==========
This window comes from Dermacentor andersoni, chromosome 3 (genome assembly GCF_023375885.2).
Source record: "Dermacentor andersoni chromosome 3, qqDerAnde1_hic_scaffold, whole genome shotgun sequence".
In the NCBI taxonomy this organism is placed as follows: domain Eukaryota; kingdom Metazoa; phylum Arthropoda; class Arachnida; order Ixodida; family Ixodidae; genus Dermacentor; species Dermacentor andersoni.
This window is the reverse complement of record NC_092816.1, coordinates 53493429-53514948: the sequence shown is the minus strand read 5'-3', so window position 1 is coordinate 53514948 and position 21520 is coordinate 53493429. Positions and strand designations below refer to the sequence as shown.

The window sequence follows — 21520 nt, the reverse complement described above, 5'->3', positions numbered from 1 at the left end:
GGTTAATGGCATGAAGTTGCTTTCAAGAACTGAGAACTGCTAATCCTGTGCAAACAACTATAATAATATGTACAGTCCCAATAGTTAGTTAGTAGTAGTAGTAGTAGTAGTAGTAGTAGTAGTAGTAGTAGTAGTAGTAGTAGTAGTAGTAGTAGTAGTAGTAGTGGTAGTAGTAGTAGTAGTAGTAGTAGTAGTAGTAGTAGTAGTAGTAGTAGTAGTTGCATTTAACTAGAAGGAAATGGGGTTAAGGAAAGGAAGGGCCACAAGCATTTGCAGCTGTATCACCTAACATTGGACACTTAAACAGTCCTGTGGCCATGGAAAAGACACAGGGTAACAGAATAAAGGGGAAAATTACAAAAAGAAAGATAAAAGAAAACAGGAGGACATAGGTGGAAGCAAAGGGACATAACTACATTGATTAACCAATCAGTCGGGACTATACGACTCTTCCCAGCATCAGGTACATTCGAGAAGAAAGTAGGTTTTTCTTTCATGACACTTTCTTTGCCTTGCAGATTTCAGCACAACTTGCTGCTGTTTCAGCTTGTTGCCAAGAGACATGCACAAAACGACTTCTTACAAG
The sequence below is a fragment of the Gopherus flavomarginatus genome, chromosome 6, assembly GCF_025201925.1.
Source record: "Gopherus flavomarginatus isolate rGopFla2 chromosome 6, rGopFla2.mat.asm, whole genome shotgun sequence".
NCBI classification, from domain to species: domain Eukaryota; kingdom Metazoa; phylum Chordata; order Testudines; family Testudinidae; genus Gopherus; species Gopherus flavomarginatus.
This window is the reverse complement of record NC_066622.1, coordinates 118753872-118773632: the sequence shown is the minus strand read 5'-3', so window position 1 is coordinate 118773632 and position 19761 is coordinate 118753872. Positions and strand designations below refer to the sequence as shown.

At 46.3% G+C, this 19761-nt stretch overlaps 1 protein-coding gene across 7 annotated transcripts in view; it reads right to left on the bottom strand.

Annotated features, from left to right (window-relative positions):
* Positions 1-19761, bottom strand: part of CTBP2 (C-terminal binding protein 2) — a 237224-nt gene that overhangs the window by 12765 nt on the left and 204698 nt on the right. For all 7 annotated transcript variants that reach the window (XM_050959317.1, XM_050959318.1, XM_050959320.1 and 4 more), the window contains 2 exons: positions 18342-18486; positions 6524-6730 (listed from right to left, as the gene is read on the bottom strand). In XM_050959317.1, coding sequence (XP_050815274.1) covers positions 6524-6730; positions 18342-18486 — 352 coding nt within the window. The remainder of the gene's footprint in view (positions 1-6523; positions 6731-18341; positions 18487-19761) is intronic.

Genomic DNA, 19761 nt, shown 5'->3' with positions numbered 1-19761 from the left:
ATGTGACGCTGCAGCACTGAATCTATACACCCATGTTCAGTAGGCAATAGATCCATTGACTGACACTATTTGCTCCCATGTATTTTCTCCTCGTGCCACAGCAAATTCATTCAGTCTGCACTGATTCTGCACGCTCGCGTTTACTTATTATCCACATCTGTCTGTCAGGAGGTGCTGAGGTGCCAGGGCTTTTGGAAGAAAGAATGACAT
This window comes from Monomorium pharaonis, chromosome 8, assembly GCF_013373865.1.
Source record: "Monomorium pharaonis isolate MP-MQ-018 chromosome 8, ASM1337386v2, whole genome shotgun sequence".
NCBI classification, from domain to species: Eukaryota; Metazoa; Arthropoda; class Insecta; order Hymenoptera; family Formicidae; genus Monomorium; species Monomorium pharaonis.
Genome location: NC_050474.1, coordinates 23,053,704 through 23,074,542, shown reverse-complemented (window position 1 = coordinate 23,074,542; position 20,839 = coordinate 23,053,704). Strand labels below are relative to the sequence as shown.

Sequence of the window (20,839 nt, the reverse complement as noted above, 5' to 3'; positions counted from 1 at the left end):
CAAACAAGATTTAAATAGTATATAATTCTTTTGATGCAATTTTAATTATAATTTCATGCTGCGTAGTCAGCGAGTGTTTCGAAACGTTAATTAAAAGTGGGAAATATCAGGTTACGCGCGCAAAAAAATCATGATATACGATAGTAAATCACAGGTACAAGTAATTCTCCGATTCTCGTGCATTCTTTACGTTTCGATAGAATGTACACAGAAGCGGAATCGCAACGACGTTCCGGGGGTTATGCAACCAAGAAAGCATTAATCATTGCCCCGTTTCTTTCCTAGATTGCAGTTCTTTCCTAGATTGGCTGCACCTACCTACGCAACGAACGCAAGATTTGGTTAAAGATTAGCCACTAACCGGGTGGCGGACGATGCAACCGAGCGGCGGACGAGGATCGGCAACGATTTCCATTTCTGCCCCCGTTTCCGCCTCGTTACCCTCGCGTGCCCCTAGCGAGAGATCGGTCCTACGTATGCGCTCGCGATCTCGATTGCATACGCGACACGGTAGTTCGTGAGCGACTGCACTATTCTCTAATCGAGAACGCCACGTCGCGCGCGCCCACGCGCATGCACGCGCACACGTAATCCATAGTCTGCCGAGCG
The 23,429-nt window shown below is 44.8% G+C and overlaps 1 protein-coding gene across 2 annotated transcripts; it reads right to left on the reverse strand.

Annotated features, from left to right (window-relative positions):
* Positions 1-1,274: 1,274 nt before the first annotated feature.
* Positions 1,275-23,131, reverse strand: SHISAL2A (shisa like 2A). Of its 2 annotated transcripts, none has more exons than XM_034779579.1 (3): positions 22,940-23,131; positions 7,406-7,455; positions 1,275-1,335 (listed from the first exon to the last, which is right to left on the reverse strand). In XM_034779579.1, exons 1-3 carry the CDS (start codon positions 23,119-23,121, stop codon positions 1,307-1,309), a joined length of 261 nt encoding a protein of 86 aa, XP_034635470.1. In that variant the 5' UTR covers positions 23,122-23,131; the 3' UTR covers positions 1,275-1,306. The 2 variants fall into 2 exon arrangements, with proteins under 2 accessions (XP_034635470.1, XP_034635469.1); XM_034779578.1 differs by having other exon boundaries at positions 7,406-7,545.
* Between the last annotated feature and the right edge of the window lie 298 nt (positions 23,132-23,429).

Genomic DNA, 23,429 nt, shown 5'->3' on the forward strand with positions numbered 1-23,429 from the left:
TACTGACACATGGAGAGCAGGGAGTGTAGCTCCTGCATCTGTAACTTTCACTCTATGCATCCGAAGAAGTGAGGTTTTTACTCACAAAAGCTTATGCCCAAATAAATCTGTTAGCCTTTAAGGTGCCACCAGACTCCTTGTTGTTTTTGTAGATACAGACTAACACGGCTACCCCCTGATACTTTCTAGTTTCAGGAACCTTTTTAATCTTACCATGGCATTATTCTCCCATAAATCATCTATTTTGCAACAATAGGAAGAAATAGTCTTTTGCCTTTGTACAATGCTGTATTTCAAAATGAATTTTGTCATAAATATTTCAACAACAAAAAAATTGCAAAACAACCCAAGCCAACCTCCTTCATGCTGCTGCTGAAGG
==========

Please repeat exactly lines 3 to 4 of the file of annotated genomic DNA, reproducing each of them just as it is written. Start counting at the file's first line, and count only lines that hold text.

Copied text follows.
In the NCBI taxonomy this organism is placed as follows: domain Eukaryota; kingdom Metazoa; phylum Arthropoda; class Arachnida; order Ixodida; family Ixodidae; genus Dermacentor; species Dermacentor andersoni.
This window is the reverse complement of record NC_092816.1, coordinates 53493429-53514948: the sequence shown is the minus strand read 5'-3', so window position 1 is coordinate 53514948 and position 21520 is coordinate 53493429. Positions and strand designations below refer to the sequence as shown.